Anne Boleyn’s Coronation

by Heather R. Darsie, J.D.

Anne Boleyn’s coronation, like those of her predecessors, took into account aspects of her personality and future ideological role. As the first Renaissance English queen, Anne was not only seen as an intercessor between the public and the king, but also as part of Henry VIII’s body politic. This idea was established in the 15th century, most firmly so with Anne’s mother-in-law Elizabeth of York. Elizabeth’s coronation did not take place until after she birthed the heir. It should be noted that, perhaps fortunately for Elizabeth, her first child was male.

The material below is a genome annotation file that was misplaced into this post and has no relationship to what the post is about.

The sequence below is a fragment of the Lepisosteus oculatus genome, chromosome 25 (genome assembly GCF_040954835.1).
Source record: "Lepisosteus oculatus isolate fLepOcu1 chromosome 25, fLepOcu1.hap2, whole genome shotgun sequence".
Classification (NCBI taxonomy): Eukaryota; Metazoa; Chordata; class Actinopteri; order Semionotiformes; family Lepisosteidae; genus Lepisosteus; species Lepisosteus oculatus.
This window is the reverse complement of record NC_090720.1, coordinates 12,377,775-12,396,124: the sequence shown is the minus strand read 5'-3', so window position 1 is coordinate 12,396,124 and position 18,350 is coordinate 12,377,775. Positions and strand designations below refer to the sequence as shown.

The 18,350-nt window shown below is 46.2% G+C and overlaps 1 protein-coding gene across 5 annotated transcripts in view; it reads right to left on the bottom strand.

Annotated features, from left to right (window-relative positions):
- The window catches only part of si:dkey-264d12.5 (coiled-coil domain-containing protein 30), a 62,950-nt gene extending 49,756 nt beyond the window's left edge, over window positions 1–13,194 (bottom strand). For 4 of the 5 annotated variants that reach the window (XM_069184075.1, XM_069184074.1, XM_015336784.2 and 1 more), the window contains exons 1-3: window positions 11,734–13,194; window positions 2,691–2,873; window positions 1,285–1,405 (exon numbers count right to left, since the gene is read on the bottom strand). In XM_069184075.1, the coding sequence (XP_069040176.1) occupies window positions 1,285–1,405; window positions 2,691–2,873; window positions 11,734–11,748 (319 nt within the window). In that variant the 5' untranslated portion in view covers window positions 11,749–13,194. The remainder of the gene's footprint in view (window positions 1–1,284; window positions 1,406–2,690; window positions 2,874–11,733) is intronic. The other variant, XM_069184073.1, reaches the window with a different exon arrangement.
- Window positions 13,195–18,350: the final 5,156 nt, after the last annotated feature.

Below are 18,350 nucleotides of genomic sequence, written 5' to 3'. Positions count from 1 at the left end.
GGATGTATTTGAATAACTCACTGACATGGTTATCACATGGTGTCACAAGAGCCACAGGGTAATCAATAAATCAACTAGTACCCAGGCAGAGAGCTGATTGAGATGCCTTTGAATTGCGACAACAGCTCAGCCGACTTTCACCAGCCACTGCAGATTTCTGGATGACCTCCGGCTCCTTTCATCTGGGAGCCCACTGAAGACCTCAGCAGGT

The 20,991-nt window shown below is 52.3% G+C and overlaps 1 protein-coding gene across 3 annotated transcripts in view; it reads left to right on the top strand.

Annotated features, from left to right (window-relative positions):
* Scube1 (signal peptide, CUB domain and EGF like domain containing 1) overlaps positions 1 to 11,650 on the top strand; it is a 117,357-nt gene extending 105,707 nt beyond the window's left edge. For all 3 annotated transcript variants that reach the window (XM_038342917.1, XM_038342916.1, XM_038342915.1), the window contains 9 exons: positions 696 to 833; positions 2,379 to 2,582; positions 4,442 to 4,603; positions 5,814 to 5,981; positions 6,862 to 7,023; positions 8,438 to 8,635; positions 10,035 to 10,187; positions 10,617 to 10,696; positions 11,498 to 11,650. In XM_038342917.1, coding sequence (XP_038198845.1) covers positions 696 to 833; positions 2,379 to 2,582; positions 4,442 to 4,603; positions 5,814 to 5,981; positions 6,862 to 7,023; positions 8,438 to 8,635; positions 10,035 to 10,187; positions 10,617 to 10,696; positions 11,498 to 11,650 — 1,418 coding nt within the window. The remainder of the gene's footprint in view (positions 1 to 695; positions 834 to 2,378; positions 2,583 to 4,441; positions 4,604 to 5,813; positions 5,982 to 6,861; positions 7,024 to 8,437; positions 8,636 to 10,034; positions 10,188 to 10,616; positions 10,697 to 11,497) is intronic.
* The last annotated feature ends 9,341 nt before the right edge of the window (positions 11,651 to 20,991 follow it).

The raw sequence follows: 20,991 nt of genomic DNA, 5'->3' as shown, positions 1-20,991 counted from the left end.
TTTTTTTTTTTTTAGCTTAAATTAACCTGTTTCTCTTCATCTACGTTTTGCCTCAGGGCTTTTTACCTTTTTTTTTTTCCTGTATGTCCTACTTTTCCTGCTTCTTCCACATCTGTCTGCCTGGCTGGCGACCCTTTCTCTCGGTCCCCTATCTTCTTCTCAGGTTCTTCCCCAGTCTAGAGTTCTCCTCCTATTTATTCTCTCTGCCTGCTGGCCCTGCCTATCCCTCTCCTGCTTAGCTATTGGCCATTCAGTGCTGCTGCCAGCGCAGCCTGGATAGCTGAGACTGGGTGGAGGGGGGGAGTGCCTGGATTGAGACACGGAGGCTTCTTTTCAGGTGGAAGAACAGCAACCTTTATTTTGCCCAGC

Elizabeth of York’s coronation was the first to feature water pageantry. Anne Boleyn was noticeably pregnant during her coronation, which was a primary theme for the attendant coronation pageantry. Anne Boleyn’s water pageant took place on Thursday, 29 May 1533. Around fifty barges set off from Billingsgate. These were large ships, each about sixty-five feet/twenty meters long. It took about two hours for the barges, owned by the various livery companies in London, to reach Greenwich Palace. The barges were fabulously outfitted with cloth of gold, and one boat displayed Anne’s white falcon with a group of women singing. Anne disembarked at the Tower of London’s wharf, where Henry awaited her. As was tradition, Anne spent the next two nights at the Tower in apartments decorated especially for her. Jane Seymour, Anne’s successor, enjoyed her own water pageant three years and nine days later.

File:Anne Boleyn? the Nidd Hall portrait.jpg